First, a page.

FIG. 3 shows the bias current dependence of the peak output of the semiconductor laser having current non-injection regions of length of 5 μm, 15 μm and 25 μm at outside of the current injection region. As seen from FIG. 3, higher peak output may be obtained when the length of the current non-injection region becomes longer which causes the saturable absorption effect of the current non-injection region to become larger.

When the ratio l2 /l1 of the length l2 of the current non-injection region to that l1 of the current injection region is larger than 0.5, the absorption loss of the current non-injection region becomes so large that laser oscillation cannot be obtained. Therefore, it is preferable that the ratio l2 /l1 may be smaller than 0.5.

Now, referring back to FIG. 1, the optical pulse of TE mode oscillation emitted from the semiconductor laser 9 is transmitted to the lens 4 as a fundamental wave 7 and collimated therein. The output optical pulse from the lens 4 is converted in the polarization direction by 90 degrees in the half wave plate 6, and is then focused through the lens 5 to enter the optical waveguide 3 formed on the wavelength conversion element 2. At this time, the phase velocity of the fundamental wave of the TM waveguide mode propagating through the optical waveguide 3 and that of the second harmonic wave of TM radiation mode are equalized, so that the fundamental wave 7 is converted into an optical pulse 8 of the second harmonic wave with a wavelength of 0.415 μm, and is radiated by the Cerenkov effect. The second harmonic output is converted in proportion to the square of the fundamental wave output, and therefore the second harmonic wave with a pulse width of 10 ps or less and with a peak output of about 10 mW was obtained which is a high output of more than four times the conventional level.

FIGS. 4(a) and 4 (b) show the respective optical pulse waveforms of the semiconductor laser and light output and the second harmonic wave output observed by an optical oscilloscope.

FIG. 5 shows a schematic sectional view of a semiconductor laser in the ultrashort optical pulse generator according to a second embodiment of the present invention, in which a current non-injection region 16 is disposed at the central part of the resonant cavity of the semiconductor laser 9' and the current injection regions 11 are disposed outside of the current non-injection region. In such laser, since the length of the current non-injection region 16 can be set up by the mask used in the fabrication process, devices having equivalent characteristics are obtained at a high yield from a same wafer.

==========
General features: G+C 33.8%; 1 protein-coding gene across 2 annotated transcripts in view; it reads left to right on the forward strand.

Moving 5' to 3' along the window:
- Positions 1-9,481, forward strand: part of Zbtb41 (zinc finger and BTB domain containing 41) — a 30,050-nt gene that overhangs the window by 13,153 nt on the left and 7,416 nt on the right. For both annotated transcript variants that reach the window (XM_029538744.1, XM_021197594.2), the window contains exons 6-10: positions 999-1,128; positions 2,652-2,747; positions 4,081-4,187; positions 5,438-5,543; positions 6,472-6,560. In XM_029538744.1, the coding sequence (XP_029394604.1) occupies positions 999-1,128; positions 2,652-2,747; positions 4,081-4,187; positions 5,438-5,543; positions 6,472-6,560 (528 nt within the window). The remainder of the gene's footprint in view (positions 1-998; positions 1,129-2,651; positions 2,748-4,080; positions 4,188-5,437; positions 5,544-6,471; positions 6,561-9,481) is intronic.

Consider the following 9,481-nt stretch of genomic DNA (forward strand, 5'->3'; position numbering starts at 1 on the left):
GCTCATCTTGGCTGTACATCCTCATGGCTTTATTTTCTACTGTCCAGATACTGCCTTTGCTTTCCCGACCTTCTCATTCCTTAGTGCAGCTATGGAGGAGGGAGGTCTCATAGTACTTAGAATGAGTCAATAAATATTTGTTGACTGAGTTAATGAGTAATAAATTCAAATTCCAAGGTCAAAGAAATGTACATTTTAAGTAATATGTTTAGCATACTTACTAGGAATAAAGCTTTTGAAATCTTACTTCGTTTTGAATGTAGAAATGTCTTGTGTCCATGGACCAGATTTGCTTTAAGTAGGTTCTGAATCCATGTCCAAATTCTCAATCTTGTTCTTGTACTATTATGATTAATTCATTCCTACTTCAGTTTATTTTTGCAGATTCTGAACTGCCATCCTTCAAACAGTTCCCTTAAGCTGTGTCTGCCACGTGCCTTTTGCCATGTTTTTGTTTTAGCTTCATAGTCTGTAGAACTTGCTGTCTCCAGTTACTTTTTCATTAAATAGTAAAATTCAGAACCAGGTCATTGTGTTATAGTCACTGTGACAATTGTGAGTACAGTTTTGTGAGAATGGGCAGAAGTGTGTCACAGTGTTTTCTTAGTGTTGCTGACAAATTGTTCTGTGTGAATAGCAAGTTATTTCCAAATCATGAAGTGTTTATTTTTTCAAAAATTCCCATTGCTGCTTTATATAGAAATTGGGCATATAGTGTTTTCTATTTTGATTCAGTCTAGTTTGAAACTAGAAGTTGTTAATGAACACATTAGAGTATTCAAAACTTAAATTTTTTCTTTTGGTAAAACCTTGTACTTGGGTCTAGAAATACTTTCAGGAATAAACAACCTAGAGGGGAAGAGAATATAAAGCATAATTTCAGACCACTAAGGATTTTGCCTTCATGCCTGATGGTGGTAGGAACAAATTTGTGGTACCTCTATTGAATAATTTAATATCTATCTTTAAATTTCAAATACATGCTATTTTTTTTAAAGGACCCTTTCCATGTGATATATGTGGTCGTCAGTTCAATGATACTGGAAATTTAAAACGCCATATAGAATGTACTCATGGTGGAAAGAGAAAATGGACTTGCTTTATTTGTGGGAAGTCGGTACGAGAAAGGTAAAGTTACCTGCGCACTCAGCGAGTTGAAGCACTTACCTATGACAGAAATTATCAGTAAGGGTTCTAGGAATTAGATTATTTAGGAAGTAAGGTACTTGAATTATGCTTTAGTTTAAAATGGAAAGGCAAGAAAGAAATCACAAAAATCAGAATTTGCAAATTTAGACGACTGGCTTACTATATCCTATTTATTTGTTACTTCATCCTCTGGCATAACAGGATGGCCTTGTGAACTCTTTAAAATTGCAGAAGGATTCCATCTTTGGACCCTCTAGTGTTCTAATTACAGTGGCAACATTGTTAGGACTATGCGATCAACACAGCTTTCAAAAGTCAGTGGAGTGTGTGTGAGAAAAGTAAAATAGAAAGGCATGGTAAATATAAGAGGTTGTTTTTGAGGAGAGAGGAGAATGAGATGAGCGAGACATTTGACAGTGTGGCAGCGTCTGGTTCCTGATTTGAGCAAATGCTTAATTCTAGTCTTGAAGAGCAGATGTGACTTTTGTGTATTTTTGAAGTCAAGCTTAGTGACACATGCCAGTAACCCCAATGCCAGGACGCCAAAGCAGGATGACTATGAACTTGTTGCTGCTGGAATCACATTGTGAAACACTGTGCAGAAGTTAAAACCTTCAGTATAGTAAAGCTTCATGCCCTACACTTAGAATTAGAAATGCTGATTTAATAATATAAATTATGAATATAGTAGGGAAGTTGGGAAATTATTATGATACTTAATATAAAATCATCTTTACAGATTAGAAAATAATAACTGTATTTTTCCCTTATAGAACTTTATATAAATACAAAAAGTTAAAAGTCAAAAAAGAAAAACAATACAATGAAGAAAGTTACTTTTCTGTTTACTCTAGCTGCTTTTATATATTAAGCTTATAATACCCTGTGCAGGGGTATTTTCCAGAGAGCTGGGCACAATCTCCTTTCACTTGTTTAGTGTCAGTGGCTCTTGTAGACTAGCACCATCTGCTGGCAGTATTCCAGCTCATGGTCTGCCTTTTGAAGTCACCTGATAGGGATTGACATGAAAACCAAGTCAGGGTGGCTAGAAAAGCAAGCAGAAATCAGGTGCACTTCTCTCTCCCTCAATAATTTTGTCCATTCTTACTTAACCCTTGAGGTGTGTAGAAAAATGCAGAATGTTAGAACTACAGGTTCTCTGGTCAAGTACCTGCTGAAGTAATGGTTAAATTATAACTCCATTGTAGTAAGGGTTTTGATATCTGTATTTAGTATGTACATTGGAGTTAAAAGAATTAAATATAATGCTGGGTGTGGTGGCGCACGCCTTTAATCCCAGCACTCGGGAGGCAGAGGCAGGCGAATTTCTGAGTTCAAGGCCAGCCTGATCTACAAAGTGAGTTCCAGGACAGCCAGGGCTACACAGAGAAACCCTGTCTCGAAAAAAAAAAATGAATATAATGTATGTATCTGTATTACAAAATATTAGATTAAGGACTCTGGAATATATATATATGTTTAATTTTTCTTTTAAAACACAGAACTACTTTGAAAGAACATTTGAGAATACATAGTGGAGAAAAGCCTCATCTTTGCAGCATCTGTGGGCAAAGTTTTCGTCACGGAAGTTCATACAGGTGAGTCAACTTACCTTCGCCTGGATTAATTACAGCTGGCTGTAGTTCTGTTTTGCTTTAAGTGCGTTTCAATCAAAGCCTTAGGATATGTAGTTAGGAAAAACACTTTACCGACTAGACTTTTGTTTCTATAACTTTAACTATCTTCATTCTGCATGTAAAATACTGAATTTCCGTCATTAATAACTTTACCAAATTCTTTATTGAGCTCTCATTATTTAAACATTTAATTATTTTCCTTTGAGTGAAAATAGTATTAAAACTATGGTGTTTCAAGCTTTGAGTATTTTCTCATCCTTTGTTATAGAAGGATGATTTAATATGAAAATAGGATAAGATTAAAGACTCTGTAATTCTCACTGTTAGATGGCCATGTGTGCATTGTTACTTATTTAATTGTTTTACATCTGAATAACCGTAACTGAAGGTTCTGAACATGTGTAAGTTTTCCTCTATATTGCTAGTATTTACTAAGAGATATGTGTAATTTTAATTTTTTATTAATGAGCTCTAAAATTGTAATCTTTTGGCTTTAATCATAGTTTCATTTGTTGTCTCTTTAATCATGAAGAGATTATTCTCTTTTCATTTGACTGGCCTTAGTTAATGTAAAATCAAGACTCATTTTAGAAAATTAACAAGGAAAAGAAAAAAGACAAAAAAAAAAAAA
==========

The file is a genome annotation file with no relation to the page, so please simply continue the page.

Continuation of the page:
This semiconductor laser 9' can replace the semiconductor laser 9 of FIG. 1.

FIG. 6 is a schematic sectional view of a semiconductor laser of the ultrashort optical pulse generator in accordance with a third embodiment of the present invention, in which a control electrode 19 is disposed on the current non-injection region 18 of the semiconductor laser 9'". The current injection region 11 and the current non-injection region 18 are electrically isolated from each other by forming a groove 20 by etching. FIG. 7 shows the injection current-optical output characteristic in the current-injection region 11 when the reverse bias voltage Vc to the control electrode 19 is varied. When the reverse bias voltage Vc to the control electrode 19 is increased, the absorption coefficient of the current non-injection region becomes larger, and the threshold current increases. To change the reverse bias voltage to the control electrode 19 is similar to changing of the length of the current non-injection region in the semiconductor laser in the first or second embodiment, but when changing the reverse bias voltage, since it is possible to control it continuously, it is possible to control the peak output of the optical pulse to be at a maximum when gain-switching.

This semiconductor laser 9" can also replace the semiconductor laser 9 of FIG. 1.

In the embodiments, meanwhile, the GaAlAs/GaAs compound of the wavelength of 0.8 μm band is used as the semiconductor laser, but the same effect is obtained by using the InGaAsP/InP compound of the wavelength of 1.3 μm band or the wavelength of 1.5 μm band, or the AlGaInP/GaAs compound of the wavelength of 0.6 μm band, and the wavelength conversion type generator may be also available when employing these compounds.

As is clear from the description above, the present invention generates ultrashort optical pulses of large peak output by forming a current injection region and current non-injection region in the semiconductor laser. Moreover, when the optical pulse output of the semiconductor laser is fed into the optical waveguide type wavelength conversion element as fundamental wave, a second harmonic wave in proportion to the square of the output of the fundamental wave is obtained, and hence it is possible to enhance the output of the ultrashort optical pulse of short wavelength which is not realized in conventional semiconductor laser.

Patent Citations
Cited PatentFiling datePublication dateApplicantTitle